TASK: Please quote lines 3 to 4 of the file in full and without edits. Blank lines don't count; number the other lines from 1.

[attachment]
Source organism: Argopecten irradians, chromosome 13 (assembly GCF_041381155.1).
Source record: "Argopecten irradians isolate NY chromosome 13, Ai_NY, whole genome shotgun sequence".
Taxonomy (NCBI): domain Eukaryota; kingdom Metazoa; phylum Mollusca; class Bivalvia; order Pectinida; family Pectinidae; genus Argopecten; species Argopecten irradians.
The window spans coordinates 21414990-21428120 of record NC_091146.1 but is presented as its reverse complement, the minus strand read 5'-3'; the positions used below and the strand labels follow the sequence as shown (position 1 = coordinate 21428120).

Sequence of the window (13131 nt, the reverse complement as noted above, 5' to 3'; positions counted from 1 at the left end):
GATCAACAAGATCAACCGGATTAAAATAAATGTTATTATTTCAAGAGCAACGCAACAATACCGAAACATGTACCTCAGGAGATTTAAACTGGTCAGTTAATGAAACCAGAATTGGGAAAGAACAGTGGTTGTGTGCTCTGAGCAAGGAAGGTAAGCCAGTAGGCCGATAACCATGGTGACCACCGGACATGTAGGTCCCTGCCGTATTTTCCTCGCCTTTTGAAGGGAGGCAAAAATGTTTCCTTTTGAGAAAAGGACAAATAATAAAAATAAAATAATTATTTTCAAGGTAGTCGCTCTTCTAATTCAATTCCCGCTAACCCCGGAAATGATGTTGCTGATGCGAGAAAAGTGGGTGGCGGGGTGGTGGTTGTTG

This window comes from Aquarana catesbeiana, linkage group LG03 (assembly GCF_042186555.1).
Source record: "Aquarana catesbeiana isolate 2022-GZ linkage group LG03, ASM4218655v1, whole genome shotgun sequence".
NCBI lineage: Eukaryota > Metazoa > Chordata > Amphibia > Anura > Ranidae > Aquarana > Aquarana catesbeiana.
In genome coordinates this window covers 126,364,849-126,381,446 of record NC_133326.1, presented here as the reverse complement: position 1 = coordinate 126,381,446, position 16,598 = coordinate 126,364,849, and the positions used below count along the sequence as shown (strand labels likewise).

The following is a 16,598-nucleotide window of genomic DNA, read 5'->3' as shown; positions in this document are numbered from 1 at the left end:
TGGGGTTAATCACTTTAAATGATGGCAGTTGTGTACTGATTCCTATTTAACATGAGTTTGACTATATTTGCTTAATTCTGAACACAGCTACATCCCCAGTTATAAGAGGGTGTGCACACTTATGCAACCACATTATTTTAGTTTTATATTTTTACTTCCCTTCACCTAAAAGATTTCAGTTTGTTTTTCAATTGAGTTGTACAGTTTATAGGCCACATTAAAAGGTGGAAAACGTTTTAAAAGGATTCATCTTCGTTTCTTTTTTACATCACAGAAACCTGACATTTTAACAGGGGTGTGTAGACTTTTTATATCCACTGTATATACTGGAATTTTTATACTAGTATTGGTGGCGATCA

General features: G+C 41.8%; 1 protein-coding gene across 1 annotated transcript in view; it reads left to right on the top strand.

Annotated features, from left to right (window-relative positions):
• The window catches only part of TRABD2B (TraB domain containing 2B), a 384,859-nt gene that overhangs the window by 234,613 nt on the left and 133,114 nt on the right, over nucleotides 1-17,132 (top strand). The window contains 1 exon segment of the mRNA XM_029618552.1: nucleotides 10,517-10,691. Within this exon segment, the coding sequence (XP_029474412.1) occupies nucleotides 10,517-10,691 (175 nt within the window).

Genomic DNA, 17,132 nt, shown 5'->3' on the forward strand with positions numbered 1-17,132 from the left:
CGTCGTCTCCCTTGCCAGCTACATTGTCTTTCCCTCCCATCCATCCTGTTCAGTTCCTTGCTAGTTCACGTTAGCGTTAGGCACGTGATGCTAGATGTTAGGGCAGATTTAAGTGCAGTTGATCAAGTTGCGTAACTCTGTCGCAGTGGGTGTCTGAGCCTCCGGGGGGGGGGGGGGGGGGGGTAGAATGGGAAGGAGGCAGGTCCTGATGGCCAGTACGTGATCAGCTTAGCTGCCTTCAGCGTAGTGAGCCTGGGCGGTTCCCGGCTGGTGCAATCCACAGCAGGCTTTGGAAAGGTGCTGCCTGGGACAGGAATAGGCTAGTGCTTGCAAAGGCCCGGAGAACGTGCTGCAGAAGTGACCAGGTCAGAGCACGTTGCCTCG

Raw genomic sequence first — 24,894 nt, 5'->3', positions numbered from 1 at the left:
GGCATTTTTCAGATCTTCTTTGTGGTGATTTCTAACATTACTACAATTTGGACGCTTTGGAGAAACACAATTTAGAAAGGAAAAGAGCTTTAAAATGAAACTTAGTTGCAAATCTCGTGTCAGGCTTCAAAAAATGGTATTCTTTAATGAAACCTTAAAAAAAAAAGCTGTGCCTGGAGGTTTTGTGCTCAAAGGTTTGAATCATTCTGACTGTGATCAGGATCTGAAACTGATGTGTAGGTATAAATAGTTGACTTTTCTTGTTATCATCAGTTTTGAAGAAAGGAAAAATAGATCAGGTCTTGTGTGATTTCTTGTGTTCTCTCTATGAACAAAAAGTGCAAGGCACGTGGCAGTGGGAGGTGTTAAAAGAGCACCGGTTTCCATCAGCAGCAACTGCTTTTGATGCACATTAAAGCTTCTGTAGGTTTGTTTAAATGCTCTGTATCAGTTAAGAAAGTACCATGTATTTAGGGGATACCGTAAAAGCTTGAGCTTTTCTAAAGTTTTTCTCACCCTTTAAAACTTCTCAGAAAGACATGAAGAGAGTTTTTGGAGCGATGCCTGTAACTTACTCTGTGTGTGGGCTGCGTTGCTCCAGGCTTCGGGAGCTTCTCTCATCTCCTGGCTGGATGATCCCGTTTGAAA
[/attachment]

Taxonomy (NCBI): domain Eukaryota; kingdom Metazoa; phylum Mollusca; class Bivalvia; order Pectinida; family Pectinidae; genus Argopecten; species Argopecten irradians.
The window spans coordinates 21414990-21428120 of record NC_091146.1 but is presented as its reverse complement, the minus strand read 5'-3'; the positions used below and the strand labels follow the sequence as shown (position 1 = coordinate 21428120).